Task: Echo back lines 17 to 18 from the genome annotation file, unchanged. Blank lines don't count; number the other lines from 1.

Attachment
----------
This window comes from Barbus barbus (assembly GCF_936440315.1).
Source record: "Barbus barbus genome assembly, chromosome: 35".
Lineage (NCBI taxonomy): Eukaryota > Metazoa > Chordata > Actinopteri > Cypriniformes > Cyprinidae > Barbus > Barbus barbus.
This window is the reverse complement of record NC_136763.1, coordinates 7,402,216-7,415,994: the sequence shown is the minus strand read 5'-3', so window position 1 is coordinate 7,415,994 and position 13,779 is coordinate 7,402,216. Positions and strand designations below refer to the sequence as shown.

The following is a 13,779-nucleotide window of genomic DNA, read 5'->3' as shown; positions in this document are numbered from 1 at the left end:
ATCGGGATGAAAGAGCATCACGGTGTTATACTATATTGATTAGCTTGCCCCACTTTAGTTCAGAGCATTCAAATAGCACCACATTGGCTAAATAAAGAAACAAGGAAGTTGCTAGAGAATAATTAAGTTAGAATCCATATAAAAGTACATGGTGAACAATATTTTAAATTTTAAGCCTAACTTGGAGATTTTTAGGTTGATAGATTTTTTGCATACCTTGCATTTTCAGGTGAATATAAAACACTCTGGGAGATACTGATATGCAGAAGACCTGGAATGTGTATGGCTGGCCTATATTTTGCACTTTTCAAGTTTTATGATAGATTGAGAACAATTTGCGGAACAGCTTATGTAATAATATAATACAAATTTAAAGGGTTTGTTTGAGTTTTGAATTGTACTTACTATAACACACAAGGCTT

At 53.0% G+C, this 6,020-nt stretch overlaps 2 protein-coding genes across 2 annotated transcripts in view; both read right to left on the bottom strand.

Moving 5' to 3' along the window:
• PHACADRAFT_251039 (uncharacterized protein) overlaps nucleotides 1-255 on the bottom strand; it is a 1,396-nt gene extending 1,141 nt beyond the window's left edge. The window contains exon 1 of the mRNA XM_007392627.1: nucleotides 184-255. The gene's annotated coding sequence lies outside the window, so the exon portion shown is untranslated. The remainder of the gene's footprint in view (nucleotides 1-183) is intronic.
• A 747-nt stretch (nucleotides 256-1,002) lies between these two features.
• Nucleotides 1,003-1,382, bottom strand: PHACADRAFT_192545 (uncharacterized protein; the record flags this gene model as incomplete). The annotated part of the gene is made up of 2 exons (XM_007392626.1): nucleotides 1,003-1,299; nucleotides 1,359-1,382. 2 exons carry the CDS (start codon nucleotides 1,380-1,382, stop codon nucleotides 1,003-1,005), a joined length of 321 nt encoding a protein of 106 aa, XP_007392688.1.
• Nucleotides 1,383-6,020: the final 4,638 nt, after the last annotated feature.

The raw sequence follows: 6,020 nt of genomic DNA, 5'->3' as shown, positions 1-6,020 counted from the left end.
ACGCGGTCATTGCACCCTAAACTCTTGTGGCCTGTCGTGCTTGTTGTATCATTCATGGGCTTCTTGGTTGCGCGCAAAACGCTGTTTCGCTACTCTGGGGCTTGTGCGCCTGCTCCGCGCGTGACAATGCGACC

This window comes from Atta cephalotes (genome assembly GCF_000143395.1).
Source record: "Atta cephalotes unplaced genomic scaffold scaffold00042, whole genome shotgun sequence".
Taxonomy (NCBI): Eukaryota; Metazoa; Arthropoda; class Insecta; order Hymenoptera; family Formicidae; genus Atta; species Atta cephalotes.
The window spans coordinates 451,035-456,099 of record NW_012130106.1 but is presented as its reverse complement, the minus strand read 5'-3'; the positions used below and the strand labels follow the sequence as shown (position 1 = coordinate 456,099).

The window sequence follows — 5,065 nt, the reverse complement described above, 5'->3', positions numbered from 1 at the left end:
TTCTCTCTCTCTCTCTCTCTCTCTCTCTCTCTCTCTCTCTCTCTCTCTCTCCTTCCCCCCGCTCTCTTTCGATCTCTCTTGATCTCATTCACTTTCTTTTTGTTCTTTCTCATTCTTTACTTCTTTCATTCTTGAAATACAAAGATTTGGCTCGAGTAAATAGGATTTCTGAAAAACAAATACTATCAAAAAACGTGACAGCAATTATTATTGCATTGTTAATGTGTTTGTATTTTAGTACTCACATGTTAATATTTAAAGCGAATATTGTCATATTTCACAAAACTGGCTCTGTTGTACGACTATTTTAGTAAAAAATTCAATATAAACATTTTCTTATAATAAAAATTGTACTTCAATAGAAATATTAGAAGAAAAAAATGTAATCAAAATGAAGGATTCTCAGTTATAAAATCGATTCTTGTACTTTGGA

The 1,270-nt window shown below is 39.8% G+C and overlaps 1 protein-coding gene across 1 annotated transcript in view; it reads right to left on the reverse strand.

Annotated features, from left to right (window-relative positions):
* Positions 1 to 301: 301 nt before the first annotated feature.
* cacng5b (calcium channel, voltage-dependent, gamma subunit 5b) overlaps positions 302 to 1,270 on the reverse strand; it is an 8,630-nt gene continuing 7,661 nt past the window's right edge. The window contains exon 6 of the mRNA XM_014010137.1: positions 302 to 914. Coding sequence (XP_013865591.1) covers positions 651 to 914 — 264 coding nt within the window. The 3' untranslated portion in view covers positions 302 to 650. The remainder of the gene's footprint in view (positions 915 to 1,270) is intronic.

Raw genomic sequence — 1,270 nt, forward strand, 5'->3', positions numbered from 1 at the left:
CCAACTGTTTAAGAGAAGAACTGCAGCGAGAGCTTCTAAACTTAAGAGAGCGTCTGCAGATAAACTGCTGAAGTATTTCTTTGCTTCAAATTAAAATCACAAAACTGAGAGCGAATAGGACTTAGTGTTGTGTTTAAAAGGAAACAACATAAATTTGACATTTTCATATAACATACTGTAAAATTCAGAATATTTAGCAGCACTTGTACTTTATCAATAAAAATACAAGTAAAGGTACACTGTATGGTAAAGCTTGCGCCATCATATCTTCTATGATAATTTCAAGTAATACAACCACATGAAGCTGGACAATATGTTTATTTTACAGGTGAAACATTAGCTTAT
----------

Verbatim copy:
Taxonomy (NCBI): Eukaryota; Metazoa; Arthropoda; class Insecta; order Hymenoptera; family Formicidae; genus Atta; species Atta cephalotes.
The window spans coordinates 451,035-456,099 of record NW_012130106.1 but is presented as its reverse complement, the minus strand read 5'-3'; the positions used below and the strand labels follow the sequence as shown (position 1 = coordinate 456,099).